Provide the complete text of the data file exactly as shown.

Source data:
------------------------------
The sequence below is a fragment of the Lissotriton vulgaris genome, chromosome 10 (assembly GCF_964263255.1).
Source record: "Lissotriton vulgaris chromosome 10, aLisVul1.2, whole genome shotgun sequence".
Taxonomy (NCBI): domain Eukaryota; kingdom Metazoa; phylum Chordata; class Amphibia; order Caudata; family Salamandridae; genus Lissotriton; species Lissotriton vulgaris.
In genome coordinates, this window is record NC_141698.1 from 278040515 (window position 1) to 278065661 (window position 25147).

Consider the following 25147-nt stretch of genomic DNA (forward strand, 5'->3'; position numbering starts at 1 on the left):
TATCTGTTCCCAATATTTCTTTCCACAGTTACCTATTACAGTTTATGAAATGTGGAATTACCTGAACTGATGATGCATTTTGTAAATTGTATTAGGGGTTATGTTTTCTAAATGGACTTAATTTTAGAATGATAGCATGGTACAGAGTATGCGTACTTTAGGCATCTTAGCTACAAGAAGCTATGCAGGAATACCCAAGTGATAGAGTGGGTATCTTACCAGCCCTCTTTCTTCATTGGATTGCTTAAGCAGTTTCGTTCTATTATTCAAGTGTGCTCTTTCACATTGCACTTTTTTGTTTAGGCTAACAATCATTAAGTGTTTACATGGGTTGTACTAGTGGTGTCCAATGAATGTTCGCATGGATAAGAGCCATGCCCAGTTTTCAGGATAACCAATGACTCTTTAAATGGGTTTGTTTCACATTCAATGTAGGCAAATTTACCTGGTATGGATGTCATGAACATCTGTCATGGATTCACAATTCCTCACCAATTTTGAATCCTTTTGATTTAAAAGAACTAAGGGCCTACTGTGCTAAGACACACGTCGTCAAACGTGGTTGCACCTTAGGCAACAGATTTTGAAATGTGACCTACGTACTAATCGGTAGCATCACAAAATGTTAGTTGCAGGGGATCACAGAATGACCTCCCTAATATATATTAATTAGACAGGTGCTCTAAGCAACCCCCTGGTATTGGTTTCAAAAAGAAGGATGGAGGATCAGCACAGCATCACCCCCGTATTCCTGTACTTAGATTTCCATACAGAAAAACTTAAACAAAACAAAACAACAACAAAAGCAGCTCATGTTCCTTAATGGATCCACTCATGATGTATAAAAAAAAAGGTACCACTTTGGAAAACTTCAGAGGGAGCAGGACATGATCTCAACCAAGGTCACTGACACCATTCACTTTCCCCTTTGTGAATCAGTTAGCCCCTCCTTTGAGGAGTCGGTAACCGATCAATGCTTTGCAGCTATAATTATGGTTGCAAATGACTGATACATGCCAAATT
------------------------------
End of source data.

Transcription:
The sequence below is a fragment of the Lissotriton vulgaris genome, chromosome 10 (assembly GCF_964263255.1).
Source record: "Lissotriton vulgaris chromosome 10, aLisVul1.2, whole genome shotgun sequence".
Taxonomy (NCBI): domain Eukaryota; kingdom Metazoa; phylum Chordata; class Amphibia; order Caudata; family Salamandridae; genus Lissotriton; species Lissotriton vulgaris.
In genome coordinates, this window is record NC_141698.1 from 278040515 (window position 1) to 278065661 (window position 25147).

Consider the following 25147-nt stretch of genomic DNA (forward strand, 5'->3'; position numbering starts at 1 on the left):
TATCTGTTCCCAATATTTCTTTCCACAGTTACCTATTACAGTTTATGAAATGTGGAATTACCTGAACTGATGATGCATTTTGTAAATTGTATTAGGGGTTATGTTTTCTAAATGGACTTAATTTTAGAATGATAGCATGGTACAGAGTATGCGTACTTTAGGCATCTTAGCTACAAGAAGCTATGCAGGAATACCCAAGTGATAGAGTGGGTATCTTACCAGCCCTCTTTCTTCATTGGATTGCTTAAGCAGTTTCGTTCTATTATTCAAGTGTGCTCTTTCACATTGCACTTTTTTGTTTAGGCTAACAATCATTAAGTGTTTACATGGGTTGTACTAGTGGTGTCCAATGAATGTTCGCATGGATAAGAGCCATGCCCAGTTTTCAGGATAACCAATGACTCTTTAAATGGGTTTGTTTCACATTCAATGTAGGCAAATTTACCTGGTATGGATGTCATGAACATCTGTCATGGATTCACAATTCCTCACCAATTTTGAATCCTTTTGATTTAAAAGAACTAAGGGCCTACTGTGCTAAGACACACGTCGTCAAACGTGGTTGCACCTTAGGCAACAGATTTTGAAATGTGACCTACGTACTAATCGGTAGCATCACAAAATGTTAGTTGCAGGGGATCACAGAATGACCTCCCTAATATATATTAATTAGACAGGTGCTCTAAGCAACCCCCTGGTATTGGTTTCAAAAAGAAGGATGGAGGATCAGCACAGCATCACCCCCGTATTCCTGTACTTAGATTTCCATACAGAAAAACTTAAACAAAACAAAACAACAACAAAAGCAGCTCATGTTCCTTAATGGATCCACTCATGATGTATAAAAAAAAAGGTACCACTTTGGAAAACTTCAGAGGGAGCAGGACATGATCTCAACCAAGGTCACTGACACCATTCACTTTCCCCTTTGTGAATCAGTTAGCCCCTCCTTTGAGGAGTCGGTAACCGATCAATGCTTTGCAGCTATAATTATGGTTGCAAATGACTGATACATGCCAAATT